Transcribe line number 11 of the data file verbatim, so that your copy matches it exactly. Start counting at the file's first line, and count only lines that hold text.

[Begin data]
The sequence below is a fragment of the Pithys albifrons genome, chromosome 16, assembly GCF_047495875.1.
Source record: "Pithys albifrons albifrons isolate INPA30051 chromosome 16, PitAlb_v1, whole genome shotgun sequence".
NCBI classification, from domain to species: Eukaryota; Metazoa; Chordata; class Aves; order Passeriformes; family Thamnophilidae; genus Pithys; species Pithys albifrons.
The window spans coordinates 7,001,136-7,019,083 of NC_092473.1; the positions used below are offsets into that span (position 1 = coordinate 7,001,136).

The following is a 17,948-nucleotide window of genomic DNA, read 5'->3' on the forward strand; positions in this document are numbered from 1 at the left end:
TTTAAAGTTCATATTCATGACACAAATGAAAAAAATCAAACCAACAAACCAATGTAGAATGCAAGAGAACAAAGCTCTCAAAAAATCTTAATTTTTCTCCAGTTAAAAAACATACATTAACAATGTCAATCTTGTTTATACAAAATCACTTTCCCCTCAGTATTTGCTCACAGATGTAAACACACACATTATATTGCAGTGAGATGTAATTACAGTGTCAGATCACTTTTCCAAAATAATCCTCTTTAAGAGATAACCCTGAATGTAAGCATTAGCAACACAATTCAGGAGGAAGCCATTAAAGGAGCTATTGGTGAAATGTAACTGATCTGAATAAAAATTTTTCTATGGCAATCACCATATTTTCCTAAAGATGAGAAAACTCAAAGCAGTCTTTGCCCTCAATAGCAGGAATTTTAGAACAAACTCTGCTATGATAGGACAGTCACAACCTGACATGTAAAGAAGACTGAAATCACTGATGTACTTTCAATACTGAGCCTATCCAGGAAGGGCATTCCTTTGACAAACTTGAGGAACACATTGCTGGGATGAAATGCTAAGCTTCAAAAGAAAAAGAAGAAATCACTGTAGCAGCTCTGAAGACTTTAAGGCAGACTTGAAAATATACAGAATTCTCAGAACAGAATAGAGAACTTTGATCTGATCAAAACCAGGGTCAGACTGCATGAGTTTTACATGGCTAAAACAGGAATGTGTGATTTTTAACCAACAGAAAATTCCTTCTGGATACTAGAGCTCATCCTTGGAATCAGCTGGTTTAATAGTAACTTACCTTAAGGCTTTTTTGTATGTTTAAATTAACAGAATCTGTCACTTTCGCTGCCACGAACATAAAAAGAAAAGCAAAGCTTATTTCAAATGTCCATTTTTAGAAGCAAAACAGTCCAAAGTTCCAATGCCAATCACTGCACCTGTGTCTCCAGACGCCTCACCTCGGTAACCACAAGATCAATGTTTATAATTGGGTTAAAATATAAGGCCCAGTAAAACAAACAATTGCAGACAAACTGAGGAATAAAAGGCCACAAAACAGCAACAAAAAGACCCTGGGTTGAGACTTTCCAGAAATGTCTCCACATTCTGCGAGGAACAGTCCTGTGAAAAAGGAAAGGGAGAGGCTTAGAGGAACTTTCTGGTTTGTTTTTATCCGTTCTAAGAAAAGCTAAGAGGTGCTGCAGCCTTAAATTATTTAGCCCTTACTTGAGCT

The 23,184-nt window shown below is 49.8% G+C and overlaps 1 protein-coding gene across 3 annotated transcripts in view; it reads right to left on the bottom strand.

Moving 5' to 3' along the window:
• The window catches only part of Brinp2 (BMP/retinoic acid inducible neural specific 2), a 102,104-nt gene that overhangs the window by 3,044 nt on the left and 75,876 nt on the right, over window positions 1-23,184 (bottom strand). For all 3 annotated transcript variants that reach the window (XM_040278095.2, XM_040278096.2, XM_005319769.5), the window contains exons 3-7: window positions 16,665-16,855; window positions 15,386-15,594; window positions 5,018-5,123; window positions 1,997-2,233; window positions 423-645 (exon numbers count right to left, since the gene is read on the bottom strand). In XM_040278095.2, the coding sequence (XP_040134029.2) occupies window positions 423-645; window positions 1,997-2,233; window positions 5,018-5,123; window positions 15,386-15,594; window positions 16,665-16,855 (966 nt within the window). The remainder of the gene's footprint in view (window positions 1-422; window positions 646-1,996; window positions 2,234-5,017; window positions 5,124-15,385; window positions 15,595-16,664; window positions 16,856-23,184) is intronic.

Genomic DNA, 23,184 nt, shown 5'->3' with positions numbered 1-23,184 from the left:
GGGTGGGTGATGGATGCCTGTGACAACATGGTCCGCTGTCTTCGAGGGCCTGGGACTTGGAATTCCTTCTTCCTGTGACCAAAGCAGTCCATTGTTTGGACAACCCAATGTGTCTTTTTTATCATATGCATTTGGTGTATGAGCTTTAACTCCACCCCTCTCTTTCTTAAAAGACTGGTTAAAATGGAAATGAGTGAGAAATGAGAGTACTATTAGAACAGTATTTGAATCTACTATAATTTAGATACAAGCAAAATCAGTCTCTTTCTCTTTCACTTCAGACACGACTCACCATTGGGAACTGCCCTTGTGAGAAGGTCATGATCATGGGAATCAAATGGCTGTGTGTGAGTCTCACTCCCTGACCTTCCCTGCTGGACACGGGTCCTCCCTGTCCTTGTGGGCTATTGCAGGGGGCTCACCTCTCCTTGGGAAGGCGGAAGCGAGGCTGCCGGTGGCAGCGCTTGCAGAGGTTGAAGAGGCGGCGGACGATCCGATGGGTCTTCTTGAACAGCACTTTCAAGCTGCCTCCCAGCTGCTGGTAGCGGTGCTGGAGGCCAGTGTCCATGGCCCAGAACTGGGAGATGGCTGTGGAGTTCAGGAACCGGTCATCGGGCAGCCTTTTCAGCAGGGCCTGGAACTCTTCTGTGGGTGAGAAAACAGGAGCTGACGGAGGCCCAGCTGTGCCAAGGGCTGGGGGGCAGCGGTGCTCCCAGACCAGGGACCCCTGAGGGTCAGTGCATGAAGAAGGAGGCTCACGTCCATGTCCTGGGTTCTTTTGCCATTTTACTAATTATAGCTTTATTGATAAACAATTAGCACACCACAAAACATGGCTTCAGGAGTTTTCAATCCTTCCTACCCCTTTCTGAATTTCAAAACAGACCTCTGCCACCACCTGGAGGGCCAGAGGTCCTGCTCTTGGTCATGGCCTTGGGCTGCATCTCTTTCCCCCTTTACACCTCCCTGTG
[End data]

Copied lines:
GGGTGGGTGATGGATGCCTGTGACAACATGGTCCGCTGTCTTCGAGGGCCTGGGACTTGGAATTCCTTCTTCCTGTGACCAAAGCAGTCCATTGTTTGGACAACCCAATGTGTCTTTTTTATCATATGCATTTGGTGTATGAGCTTTAACTCCACCCCTCTCTTTCTTAAAAGACTGGTTAAAATGGAAATGAGTGAGAAATGAGAGTACTATTAGAACAGTATTTGAATCTACTATAATTTAGATACAAGCAAAATCAGTCTCTTTCTCTTTCACTTCAGACACGACTCACCATTGGGAACTGCCCTTGTGAGAAGGTCATGATCATGGGAATCAAATGGCTGTGTGTGAGTCTCACTCCCTGACCTTCCCTGCTGGACACGGGTCCTCCCTGTCCTTGTGGGCTATTGCAGGGGGCTCACCTCTCCTTGGGAAGGCGGAAGCGAGGCTGCCGGTGGCAGCGCTTGCAGAGGTTGAAGAGGCGGCGGACGATCCGATGGGTCTTCTTGAACAGCACTTTCAAGCTGCCTCCCAGCTGCTGGTAGCGGTGCTGGAGGCCAGTGTCCATGGCCCAGAACTGGGAGATGGCTGTGGAGTTCAGGAACCGGTCATCGGGCAGCCTTTTCAGCAGGGCCTGGAACTCTTCTGTGGGTGAGAAAACAGGAGCTGACGGAGGCCCAGCTGTGCCAAGGGCTGGGGGGCAGCGGTGCTCCCAGACCAGGGACCCCTGAGGGTCAGTGCATGAAGAAGGAGGCTCACGTCCATGTCCTGGGTTCTTTTGCCATTTTACTAATTATAGCTTTATTGATAAACAATTAGCACACCACAAAACATGGCTTCAGGAGTTTTCAATCCTTCCTACCCCTTTCTGAATTTCAAAACAGACCTCTGCCACCACCTGGAGGGCCAGAGGTCCTGCTCTTGGTCATGGCCTTGGGCTGCATCTCTTTCCCCCTTTACACCTCCCTGTG